On Tue, Jun 11, 2013 at 06:19:23PM -0500, Felipe Contreras wrote:
> Fair? Fairness requires to judge each action without biases, nor
> double standards. In the case of an open source community it requires
> you to listen to the arguments before dismissing them, and consider
> the patches before dropping them on the floor. Fairness requires no
> favoritism.

At least in development communities that *I* run, if someone were as
rude to me as you have been in some previous exchanges to Junio, I
would have set the bozo bit a long time ago and reviewed your
submissions with a very jaudiced eye, and treated your non-technical
arguments with same amount of attention as I give madmen and drunkards
in the street.  Junio has given you *far* more latitude than I would

Keep in mind, the demands for respect go in both directions, and in
non-technical matters about style and "good taste", at the end of the
day the maintainer does get to have the final say, because he or she
is the one who applies the patches or accepts the pull request.  So if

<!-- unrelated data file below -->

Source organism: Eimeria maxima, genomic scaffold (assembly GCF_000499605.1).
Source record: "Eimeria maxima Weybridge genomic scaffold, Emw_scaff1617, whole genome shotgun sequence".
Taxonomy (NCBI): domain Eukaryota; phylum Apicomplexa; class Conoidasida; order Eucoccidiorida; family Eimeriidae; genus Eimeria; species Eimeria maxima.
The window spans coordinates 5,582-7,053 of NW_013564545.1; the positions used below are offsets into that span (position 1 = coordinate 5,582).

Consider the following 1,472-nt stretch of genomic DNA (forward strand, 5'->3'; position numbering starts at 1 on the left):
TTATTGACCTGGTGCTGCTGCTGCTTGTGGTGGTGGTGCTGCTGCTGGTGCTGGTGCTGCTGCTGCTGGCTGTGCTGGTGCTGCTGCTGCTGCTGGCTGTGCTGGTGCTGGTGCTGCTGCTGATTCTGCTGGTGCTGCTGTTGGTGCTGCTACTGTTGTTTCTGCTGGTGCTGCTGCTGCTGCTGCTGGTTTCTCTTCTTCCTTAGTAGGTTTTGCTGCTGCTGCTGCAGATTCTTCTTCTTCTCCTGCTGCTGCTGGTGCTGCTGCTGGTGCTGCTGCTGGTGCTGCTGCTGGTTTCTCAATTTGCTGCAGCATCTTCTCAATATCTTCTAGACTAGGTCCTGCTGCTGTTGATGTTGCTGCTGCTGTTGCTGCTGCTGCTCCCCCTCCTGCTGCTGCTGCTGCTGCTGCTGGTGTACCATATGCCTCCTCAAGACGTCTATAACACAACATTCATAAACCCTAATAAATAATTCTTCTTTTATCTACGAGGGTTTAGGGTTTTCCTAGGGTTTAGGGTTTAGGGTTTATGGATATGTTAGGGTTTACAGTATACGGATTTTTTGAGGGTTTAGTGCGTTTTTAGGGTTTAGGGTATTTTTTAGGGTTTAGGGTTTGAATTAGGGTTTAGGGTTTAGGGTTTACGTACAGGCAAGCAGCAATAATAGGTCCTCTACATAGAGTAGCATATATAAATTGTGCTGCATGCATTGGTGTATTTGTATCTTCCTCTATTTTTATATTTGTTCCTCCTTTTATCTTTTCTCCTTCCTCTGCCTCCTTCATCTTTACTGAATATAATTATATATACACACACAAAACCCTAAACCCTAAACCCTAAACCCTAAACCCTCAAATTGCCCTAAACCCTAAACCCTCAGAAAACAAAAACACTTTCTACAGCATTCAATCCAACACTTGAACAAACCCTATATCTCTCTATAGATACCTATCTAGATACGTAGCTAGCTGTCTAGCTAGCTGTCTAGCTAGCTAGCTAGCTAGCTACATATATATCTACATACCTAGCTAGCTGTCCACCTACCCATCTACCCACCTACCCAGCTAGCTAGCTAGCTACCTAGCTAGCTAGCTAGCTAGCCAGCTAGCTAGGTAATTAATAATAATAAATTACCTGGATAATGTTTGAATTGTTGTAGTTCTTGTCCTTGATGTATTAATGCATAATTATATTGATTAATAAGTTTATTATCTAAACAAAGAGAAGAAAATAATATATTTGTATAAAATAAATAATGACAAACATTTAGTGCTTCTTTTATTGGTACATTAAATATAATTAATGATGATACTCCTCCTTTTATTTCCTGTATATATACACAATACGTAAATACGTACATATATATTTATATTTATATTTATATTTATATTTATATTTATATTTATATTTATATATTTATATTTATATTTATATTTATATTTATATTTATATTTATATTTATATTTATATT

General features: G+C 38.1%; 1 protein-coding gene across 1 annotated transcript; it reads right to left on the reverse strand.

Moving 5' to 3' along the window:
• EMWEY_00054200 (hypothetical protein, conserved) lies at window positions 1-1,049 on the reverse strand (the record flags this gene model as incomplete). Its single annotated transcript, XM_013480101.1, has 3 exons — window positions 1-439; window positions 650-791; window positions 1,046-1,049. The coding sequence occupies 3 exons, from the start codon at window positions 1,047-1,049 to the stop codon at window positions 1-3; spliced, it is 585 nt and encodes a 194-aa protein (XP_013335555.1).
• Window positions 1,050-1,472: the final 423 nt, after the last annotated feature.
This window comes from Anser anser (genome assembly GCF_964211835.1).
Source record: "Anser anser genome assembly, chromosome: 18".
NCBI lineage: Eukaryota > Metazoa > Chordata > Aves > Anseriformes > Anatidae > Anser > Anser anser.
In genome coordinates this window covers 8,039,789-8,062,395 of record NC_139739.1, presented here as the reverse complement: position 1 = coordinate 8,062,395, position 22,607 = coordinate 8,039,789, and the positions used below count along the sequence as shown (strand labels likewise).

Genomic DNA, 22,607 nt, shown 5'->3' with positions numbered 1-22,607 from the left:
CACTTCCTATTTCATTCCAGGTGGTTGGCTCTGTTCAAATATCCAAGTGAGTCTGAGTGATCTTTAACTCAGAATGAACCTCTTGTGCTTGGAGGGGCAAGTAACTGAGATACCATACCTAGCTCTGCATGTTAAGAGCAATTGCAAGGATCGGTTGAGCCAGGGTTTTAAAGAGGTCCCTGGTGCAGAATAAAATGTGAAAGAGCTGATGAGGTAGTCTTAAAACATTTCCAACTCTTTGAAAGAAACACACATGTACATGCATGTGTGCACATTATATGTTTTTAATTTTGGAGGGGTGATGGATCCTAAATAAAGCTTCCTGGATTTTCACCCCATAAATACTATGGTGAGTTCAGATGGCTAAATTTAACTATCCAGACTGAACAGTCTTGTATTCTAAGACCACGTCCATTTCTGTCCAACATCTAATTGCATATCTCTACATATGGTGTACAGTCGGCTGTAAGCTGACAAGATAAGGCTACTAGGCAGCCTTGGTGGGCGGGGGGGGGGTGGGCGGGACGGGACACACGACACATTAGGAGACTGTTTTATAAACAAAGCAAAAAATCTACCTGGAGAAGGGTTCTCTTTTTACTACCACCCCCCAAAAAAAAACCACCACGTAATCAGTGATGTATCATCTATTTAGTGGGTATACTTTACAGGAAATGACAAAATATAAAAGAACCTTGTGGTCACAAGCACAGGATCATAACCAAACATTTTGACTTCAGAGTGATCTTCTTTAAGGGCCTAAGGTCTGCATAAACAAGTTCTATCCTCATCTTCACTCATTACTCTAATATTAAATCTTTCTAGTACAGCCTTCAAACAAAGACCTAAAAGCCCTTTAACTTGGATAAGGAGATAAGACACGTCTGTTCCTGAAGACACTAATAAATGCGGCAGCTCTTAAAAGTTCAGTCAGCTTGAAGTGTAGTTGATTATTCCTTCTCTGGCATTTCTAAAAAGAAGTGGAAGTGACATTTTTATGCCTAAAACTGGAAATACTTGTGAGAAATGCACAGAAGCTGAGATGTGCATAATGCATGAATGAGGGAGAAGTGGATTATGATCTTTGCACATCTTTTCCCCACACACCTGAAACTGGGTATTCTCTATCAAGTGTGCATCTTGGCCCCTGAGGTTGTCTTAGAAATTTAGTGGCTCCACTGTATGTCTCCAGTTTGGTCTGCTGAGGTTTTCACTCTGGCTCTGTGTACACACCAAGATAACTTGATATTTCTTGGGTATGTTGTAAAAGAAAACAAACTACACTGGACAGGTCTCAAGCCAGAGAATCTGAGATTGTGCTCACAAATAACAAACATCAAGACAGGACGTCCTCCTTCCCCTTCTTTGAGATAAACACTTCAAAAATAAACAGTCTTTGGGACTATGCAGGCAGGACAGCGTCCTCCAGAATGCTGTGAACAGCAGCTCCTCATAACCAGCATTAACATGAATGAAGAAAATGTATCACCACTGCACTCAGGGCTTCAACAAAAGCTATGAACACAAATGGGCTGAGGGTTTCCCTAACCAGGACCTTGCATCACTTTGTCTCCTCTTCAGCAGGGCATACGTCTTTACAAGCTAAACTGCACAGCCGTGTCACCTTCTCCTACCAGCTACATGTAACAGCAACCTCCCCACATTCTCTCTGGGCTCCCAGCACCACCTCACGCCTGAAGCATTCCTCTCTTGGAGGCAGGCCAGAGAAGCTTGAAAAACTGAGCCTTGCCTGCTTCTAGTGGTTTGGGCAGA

the maintainer says something like, "maintaining ABI backwards
compatibility for libext2fs (or for kernel syscalls) is critically
important", that's not up to you.  Sending me abusive e-mails about
how I'm not listening to your arguments isn't going to help.  You can
try to change my mind with reasoned arguments, but for questions like
that, or what functions do or don't belong in a library, the
maintainer is the benevolent dictator.

Things a very different for things like "this change causes a 30%
performance regression in a particular workload".  For those sorts of
technical questions, a much more collaborative discussion style is
important.  But for questions of what is and isn't "good taste", it's
not a good idea to reply to a maintainer's e-mail with "that's your
opinion" over and over again.  For things like that it *IS* his (or
her) opinion, and if you can't live with it, you'll save a lot of
bandwidth on the mailing list by moving on to some other project.


                                        - Ted
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